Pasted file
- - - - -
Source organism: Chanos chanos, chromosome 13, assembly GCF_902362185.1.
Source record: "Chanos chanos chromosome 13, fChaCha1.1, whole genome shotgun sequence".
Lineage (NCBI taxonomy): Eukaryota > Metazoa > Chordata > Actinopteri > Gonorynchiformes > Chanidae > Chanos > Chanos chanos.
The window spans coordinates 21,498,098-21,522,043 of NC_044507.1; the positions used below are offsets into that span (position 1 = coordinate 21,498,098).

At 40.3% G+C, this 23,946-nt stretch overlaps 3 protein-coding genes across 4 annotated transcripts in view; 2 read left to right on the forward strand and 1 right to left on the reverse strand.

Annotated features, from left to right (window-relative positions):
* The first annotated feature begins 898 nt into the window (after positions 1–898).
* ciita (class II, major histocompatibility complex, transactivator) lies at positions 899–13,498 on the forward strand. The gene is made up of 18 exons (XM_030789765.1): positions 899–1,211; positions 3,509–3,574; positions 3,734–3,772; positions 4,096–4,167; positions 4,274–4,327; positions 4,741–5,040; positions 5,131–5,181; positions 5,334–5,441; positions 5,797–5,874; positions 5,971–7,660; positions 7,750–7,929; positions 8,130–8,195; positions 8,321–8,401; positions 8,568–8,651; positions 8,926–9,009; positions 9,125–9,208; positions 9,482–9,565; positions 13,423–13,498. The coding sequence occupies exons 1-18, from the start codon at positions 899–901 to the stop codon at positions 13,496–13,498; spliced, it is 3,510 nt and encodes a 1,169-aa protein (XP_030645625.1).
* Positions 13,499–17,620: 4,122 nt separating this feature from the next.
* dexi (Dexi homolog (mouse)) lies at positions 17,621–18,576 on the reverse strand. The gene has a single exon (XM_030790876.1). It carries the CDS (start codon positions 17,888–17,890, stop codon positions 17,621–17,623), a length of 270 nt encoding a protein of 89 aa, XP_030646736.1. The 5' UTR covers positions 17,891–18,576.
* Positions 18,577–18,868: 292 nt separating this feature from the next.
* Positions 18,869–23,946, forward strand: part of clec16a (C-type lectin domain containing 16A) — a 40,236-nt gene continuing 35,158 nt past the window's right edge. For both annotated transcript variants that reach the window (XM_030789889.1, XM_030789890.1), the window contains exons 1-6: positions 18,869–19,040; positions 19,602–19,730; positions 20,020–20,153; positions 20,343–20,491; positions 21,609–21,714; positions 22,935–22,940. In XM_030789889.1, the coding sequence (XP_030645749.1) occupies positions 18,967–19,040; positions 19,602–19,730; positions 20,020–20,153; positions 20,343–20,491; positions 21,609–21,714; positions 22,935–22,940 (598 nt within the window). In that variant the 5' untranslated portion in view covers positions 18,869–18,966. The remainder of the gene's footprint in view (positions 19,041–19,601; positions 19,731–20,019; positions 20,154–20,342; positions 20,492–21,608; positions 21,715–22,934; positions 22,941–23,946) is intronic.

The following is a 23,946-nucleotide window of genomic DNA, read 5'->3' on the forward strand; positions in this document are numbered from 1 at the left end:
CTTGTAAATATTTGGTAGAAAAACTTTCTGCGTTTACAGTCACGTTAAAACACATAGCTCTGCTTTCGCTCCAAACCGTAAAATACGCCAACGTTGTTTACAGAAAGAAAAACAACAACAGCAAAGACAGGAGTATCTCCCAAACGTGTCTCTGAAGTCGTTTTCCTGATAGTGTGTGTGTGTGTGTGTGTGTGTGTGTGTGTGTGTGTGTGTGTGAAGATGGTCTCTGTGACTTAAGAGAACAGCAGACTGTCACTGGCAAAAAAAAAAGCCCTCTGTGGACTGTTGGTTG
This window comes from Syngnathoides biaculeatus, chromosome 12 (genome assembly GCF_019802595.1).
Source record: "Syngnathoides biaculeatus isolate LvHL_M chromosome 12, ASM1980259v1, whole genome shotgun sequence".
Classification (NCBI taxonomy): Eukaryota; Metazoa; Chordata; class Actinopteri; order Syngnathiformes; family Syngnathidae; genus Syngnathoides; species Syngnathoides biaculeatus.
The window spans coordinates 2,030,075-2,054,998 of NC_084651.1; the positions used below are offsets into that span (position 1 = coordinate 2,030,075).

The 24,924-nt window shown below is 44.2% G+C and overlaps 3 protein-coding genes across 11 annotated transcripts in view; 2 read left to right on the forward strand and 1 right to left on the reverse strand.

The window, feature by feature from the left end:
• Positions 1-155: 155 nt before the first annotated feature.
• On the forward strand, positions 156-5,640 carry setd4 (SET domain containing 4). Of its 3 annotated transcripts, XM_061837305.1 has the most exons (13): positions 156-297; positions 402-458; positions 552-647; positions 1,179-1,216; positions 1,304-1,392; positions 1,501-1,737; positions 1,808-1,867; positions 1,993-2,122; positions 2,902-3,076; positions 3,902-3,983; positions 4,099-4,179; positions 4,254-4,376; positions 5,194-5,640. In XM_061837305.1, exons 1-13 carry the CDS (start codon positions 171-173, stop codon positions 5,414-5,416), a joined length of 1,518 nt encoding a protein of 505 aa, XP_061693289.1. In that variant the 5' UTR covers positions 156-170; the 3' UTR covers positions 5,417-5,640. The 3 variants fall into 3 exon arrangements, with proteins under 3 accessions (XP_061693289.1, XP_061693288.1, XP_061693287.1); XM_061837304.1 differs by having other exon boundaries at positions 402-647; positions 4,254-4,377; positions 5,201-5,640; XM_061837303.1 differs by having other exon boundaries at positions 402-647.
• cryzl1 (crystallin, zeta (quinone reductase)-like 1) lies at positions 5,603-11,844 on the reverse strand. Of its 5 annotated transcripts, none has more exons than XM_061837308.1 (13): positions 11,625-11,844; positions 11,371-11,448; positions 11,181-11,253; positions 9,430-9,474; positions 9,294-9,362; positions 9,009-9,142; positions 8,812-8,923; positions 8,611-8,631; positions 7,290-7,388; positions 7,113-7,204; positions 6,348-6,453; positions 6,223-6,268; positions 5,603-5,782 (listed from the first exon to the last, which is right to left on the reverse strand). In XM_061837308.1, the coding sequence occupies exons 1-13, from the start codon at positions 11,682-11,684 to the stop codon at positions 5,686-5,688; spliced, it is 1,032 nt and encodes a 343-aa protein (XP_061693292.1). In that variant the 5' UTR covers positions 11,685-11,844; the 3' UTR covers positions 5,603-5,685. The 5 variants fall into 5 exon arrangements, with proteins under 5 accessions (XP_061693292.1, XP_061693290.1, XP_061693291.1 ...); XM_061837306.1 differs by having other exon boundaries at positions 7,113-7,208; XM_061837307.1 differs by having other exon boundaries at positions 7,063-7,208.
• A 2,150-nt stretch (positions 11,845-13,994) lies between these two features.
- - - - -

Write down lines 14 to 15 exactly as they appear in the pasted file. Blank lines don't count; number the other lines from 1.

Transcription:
CTTGTAAATATTTGGTAGAAAAACTTTCTGCGTTTACAGTCACGTTAAAACACATAGCTCTGCTTTCGCTCCAAACCGTAAAATACGCCAACGTTGTTTACAGAAAGAAAAACAACAACAGCAAAGACAGGAGTATCTCCCAAACGTGTCTCTGAAGTCGTTTTCCTGATAGTGTGTGTGTGTGTGTGTGTGTGTGTGTGTGTGTGTGTGTGTGTGAAGATGGTCTCTGTGACTTAAGAGAACAGCAGACTGTCACTGGCAAAAAAAAAAGCCCTCTGTGGACTGTTGGTTG
This window comes from Syngnathoides biaculeatus, chromosome 12 (genome assembly GCF_019802595.1).